After the Armistice of 1918, the Dalys would return to Alberta but would only stay in Calgary until 1919. At which point, the Dalys sold their farm in Strathmore and moved to their farm in the Treaty Hill District, South of Lougheed, Alberta and East of Alliance, Alberta. On May 14th, 1919 he would have the following medical examination completed:
Alice Daly would pass away in August of 1930 from pneumonia contracted after a surgery for another illness. While in the Lougheed area, she was a staple. The town and district residents required her services whenever injured. Her loss was mourned greatly by the community. Many said that it took great knowledge, technical skill, tender hands, and a giving heart to help as she did.
Col. Patrick Daly would pass away on February 12th, 1931 at 59 years old after an operation for appendicitis. He was taken to St. Anne’s Hospital in Hardisty on February 8th but complications took him in a couple of days. A military funeral was held in the Lougheed Roman Catholic Church. His horse, with an empty saddle having on top boots and spurs reversed, was led by Sergent A. Skyes behind the hearse.
You can access Colonel Patrick Daly’s service record here.
Clark, Robert. Personal communication. 15 Aug. 2018.
Present Day Barn Photos
This frame shows the norther face and eastern side of an outbuilding on the farm.
This frame shows the eastern side and southern face of the outbuilding.
This frame shows the southern face and western side of the outbuilding.
This frame shows the western side of the chicken coop in the yard.
This frame shows the southern side of the chicken coop. There are lots of windows on the southern side to let light into the building.
This frame shows the northern side and western side of the barn.
This frame shows an entryway on the western side of the barn.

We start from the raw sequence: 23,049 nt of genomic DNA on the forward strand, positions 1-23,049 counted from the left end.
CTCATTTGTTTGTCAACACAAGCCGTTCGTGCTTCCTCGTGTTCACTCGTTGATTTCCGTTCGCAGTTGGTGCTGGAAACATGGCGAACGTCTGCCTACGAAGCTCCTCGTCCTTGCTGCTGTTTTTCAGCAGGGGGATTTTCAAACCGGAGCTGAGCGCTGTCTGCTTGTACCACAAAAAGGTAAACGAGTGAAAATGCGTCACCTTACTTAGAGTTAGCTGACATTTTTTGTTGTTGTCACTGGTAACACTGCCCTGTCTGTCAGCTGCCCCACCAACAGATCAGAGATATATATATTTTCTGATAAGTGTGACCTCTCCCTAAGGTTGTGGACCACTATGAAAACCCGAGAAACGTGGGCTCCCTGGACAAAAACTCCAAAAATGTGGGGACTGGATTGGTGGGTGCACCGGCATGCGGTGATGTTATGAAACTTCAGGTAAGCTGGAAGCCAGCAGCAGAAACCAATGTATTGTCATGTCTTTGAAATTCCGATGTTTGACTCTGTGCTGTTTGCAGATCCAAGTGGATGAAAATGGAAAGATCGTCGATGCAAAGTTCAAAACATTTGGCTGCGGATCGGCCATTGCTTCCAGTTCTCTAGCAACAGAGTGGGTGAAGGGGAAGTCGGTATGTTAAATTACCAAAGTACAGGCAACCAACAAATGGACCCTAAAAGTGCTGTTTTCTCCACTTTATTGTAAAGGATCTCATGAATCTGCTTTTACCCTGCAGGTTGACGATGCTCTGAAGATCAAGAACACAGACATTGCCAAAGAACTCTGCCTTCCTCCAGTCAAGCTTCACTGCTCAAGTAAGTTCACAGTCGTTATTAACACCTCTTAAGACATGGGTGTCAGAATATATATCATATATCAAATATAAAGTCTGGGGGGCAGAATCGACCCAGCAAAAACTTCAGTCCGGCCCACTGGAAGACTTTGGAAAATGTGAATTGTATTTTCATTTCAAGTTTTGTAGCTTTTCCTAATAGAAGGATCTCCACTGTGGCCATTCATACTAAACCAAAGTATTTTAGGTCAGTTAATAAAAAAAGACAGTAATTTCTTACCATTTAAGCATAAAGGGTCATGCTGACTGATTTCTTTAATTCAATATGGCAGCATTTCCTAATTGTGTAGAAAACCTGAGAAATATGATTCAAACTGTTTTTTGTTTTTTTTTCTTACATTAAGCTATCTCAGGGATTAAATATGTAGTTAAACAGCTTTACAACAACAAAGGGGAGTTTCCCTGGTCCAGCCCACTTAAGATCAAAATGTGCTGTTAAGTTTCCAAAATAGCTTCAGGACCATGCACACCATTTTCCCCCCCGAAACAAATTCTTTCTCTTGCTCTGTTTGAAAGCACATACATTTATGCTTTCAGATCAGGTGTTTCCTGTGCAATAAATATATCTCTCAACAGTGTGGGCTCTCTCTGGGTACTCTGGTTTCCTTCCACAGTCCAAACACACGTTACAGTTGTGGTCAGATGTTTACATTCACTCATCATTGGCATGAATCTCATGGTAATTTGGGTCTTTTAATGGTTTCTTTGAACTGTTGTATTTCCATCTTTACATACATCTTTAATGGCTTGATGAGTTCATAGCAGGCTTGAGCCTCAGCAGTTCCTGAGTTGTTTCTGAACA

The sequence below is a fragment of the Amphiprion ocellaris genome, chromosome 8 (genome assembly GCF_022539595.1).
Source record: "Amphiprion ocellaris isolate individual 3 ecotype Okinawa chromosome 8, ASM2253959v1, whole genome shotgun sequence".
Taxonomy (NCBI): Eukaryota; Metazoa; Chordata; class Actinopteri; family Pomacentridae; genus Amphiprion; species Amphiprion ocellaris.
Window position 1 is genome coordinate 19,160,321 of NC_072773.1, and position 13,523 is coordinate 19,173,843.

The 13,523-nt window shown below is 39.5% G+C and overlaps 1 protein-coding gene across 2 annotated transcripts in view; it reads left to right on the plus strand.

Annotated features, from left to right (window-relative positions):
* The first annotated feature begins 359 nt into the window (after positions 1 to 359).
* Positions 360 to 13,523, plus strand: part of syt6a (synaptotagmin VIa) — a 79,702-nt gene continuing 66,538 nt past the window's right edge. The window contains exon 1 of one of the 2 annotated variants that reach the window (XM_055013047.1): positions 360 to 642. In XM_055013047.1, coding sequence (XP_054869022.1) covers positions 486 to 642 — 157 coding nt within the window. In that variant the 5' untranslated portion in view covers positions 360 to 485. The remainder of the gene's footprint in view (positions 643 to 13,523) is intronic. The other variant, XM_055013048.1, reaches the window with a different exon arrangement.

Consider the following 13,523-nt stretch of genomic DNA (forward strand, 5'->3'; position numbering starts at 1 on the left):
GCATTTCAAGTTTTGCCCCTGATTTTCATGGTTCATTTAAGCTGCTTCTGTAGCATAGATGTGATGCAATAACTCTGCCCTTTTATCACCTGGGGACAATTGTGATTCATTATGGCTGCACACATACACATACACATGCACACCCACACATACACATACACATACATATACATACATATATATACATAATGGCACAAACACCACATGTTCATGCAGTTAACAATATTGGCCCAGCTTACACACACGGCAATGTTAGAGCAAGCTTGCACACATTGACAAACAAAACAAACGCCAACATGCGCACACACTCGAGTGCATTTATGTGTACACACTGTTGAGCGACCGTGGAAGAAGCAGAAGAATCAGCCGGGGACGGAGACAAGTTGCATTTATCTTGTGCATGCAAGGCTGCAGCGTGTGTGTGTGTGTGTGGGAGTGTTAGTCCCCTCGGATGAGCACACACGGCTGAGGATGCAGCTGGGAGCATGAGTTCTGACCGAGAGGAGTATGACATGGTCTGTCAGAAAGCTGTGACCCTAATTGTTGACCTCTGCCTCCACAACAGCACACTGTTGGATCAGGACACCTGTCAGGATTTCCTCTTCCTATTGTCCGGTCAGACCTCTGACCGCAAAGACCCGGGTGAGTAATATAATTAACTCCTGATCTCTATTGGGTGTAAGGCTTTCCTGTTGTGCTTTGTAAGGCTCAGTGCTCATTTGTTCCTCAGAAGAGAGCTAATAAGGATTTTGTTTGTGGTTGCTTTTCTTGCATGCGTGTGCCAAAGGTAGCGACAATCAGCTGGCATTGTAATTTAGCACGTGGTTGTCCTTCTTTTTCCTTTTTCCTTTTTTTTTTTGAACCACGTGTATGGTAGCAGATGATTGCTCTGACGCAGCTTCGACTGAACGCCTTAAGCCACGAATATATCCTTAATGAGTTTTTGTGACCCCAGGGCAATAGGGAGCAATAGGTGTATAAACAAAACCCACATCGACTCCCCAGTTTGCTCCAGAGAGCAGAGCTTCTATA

This frame shows the cement and field stone foundation that supports that barn.
This frame shows the western side and southern side of the barn.
This frame shows the southern side and eastern side of the barn. The barn is leaning badly and has fallen off the foundation.
This frame shows the eastern side of the barn.
This frame shows the ground floor barn door on the southern side of the barn.
This frame shows the inside of the barn facing the north-western corner
This frame shows the chop bin in the north-western corner of the barn.
This frame shows a painted notation in the north-western corner of the barn.
A close-up of the writing shows, “LH April 20 1930”.
This frame shows what the stalls and mangers would have looked like inside the barn. Only one remains, on the southern half of the barn.
This frame shows the stone foundation on the southern end of the barn. Note that the foundation heads off to the West as if there used to be more barn that way. If it would have, the barn may have been a gable-roofed barn.
This frame shows the train of buried concrete heading West from the western side of the barn.
This frame shows an old red tractor parked in the pasture nearby the barn and house.
Barn Condition: Poor
Construction Date: Unknown, pre 1930.
Roof Shape: Shed
Decorations: No names or dates on outside, “LH April 20, 1930” painted on inside
Roof Covering: Wooden shingles
Siding: Wooden drop siding
Foundation: Cement and field stone
Additional History on the Property
These barns are not the only structure on this property. Treaty Hill is home to these outbuildings and barn, Geodetic Survey markers, and a homestead house.
THE COLONEL’S LADY BY DIXON CRAIG
Craig, Dixon. “The Colonel’s Lady”. As the Wheel Turns: A History of Merna and District. 1st ed. Sedgewick: The Community Press, 1971. Print
COLONEL PATRICK J. DALY, C.M.G., D.S.O.
No Author. “Colonel Patrick J. Daly, C.M.G., D.S.O.”. Verdant Valleys In and Around Lougheed. 1st ed. Lougheed: Lougheed Women’s Institute, 1972. Print.
COL. DALY FAMILY
Alcorn, Phyllis. “Col. Daly Family”. In the Bend of the Battle: A History of Alliance and District. 1st ed. Alliance: Alliance Lions Club, 1976. Print.
COL. P.J. DALY
Alcorn, Phyllis. “Col. P.J. Daly”. In the Bend of the Battle; THE NEXT GENERATION: A History of Alliance and District. 1st ed. Edmonton: Douglas Printing, 2005. Print.